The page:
Importance of Terahertz light
The excitation lines of many molecules lie within the terahertz spectral region. Many industrial and scientific applications in
biological and medical sciences
security screening and illicit material detection
ultrafast spectroscopy etc.
exploit these excitation lines. For this purpose, coherent and intense Terahertz light emitting devices are essential.
Motivation - closing the Terahertz gap
In spite of the wide scope of possible applications, there are no efficient Terahertz laser that operate at room temperature.
In fact, it is common to speak of the "Terahertz gap":
The Terahertz gap defines the electromagnetic spectral region of 0.1-10 THz (C. Sirtori Nature 417, 132(2002)).
So far, there are no efficient coherent light sources that emit at room temperature within this spectral region.
Promising candidate: Terahertz quantum cascade laser
Calculated spectral function and energy resolved density in two periods of a typical resonant phonon Terahertz quantum cascade laser
Quantum cascade lasers (QCLs) consist of periodically repeated semiconductor layers of typical widths around 1-15nm.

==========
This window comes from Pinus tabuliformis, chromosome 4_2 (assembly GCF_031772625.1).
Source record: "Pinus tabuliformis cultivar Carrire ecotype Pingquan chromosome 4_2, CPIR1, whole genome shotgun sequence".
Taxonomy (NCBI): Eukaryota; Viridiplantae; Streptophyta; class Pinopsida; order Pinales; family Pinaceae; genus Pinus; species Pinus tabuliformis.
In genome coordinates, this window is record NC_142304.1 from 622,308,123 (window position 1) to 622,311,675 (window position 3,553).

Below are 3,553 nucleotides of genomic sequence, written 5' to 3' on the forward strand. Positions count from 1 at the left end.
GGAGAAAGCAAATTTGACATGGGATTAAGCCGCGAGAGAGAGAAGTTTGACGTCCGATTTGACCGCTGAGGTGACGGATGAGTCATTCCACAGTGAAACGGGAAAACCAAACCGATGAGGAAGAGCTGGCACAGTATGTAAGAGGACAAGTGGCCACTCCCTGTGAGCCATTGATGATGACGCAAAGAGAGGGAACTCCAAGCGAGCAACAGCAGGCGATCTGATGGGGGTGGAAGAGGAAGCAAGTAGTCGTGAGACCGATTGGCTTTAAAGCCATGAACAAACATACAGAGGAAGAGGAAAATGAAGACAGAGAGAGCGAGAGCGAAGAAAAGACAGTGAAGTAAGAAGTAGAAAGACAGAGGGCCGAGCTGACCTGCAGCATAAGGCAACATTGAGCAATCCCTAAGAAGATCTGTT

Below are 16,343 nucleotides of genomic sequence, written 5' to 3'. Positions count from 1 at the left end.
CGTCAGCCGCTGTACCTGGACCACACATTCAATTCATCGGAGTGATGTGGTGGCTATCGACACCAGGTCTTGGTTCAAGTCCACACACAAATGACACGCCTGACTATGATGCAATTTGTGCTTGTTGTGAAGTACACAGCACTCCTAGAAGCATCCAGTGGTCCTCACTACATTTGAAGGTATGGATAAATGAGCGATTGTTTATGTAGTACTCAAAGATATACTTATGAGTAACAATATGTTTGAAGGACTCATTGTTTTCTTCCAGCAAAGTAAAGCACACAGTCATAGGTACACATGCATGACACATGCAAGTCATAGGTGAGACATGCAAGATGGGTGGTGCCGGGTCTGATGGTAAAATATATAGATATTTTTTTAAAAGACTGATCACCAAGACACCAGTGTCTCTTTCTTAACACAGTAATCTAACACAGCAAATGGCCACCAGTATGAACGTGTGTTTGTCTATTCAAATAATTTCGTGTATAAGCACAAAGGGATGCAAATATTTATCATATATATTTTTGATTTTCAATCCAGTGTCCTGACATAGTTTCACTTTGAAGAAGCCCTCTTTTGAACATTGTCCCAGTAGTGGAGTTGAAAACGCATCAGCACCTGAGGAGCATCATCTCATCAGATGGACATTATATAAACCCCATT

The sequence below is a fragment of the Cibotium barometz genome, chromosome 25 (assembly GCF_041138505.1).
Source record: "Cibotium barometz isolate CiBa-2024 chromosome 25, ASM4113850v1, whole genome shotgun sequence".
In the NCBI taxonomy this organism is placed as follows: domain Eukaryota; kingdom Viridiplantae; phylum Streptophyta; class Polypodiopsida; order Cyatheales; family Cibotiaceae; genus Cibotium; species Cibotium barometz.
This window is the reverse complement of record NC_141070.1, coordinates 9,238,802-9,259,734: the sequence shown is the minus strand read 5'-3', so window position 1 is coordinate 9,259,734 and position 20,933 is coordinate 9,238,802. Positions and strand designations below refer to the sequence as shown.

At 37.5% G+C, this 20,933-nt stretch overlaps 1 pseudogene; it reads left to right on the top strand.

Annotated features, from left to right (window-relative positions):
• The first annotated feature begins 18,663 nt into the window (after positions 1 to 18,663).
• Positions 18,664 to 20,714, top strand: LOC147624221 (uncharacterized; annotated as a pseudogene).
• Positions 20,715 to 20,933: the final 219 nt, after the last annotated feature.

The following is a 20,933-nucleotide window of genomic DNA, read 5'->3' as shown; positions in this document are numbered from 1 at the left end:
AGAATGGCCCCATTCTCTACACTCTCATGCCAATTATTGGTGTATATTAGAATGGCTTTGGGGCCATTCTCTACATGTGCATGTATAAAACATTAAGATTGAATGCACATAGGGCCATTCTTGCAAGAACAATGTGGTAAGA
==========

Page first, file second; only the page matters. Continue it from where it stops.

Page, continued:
Electrons within QCLs face quantum mechanical effects such as interference, tunneling, and confinement
. In addition,
the electrons scatter on lattice vibrations, impurities, rough interfaces etc.
Therefore, Terahertz QCLs are mesoscopic devices at the border between the nanometer scaled coherent quantum mechanics and the typically
long ranged phase breaking scattering.
Projects in this area:
Implementation of nonequilibrium Green's function formalism on transport and gain in THz-QCLs
Analysis of the relative importance of coherent transport and various scattering mechanisms in THz-QCLs (Journal of Physics: Conference Series 193, 012026 (2009),
Phys. Rev. B 79, 195323 (2009))
Identification of adverse non-periodic effects in THz-QCLs (Journal of Physics: Conference Series 193, 012063 (2009))
Conceptional improvement of THz-QCL designs (Appl. Phys. Lett. 97, 261106 (2010))
Hamamatsu Photonics (Japan), Central Research Laboratory
Technical University of Vienna (Austria), Institut für Photonik
Nanyang Technological University, Singapore
Technische Universität München (Germany), Department of Electrical Engineering and Information Technology
University of Tokyo (Japan), Department of Industrial Science, Informatics and Electronics
Group Members Involved: